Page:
Thursday, August 30, 2007

Asking too much of preschool education

A couple of years ago I was talking to a normally sensible Liberal Democrat politico about preschool education. I said that while I was sceptical about Labour's grandiose plans, I thought institutions like playgroups were thoroughly good things. He scoffed and said that they sounded like "something out of Lord Bonkers".

Well, the evidence on schemes like Sure Start is coming in, and it is disappointing for those who saw it as the start of massive state intervention in the early years. And there are signs that its advocates are a little chastened by its failure.

Madeleine Bunting has a piece on Comment is Free today. She rightly says that it does not matter if middle-class families are benefiting from Sure Start too. In fact she might have pointed out that they pay taxes too and it must surely be a good thing if children from different social classes mix.

She then goes on to say:
We need this kind of social infrastructure - not to park our children in from dawn to dusk, that's not what I'm defending - but as the kind of institutional mainstay which can moderate how communities can fragment. Playgroups, parent and toddler groups, a few hours of nursery provision: all can give a lifeline to overstretched families. It's much too soon to make the kind of judgements about their future we've seen this week.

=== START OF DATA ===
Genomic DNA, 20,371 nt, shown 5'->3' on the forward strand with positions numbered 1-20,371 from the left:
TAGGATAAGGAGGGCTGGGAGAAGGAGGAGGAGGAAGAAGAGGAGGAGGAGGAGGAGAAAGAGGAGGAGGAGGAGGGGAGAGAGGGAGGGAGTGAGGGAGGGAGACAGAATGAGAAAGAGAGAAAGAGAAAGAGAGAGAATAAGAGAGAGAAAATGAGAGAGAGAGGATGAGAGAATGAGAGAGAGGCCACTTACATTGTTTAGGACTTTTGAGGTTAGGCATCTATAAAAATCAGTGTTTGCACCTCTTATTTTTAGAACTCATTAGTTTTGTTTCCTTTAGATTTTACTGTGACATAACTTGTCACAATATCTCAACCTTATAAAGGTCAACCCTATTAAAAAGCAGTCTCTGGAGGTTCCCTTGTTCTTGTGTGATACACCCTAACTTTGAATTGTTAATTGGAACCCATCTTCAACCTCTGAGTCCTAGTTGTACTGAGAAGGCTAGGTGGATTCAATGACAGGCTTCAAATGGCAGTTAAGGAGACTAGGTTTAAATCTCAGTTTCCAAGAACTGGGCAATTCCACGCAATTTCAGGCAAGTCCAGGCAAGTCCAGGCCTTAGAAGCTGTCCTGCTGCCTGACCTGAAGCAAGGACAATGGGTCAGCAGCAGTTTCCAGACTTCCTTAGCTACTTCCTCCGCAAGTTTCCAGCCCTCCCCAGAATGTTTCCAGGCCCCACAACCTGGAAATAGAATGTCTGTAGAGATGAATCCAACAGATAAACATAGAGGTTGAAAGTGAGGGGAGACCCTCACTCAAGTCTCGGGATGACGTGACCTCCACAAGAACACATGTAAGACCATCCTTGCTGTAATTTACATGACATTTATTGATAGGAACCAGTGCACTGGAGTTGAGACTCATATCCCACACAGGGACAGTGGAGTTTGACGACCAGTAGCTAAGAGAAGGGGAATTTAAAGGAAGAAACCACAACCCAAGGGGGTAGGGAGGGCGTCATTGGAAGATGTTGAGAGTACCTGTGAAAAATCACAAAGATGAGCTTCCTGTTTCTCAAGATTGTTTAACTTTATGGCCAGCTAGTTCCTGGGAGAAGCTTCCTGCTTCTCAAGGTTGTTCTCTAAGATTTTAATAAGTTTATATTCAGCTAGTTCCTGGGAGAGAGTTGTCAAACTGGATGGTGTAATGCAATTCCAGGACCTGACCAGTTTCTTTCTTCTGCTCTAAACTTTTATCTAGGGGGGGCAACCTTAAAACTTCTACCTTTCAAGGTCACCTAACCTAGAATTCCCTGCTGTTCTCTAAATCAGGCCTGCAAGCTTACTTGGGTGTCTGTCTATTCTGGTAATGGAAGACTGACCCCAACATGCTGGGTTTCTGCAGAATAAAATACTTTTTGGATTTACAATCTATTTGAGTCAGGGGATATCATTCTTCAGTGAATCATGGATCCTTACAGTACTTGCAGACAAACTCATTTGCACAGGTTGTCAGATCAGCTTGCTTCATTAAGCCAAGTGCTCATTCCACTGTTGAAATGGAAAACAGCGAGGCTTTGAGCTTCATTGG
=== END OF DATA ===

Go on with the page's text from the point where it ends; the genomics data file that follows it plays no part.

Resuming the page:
I still fear this is expecting too much of preschool education, but if Labour's plans now come down to "playgroups, parent and toddler groups, a few hours of nursery provision" then I shall have no trouble supporting them. I hope this more realistic spirit will be found in the Liberal Democrats too.

There is also an interesting article by Tanya Byron - clinical psychologist and TV parenting guru - in The Times today. She writes:

A variety of parenting theories, books, articles and TV programmes aim to enable parents to find the “right way” to manage their child’s behaviour, but seem in fact to muddle and disempower. Parents are overwhelmed by advice and tips from an industry growing out of the most basic and instinctive aspect of life — child rearing.

I have become part of this industry in writing books and making TV programmes about children and families with behavioural problems. However, as the success of the media-parenting industry grows, I find that the mothers and fathers whom I meet each week in my clinics seem more and more confused.

Again, the view that parenting is an activity needing expert guidance, if not expert practitioners, is not having the benign consequences its adherents hoped for.

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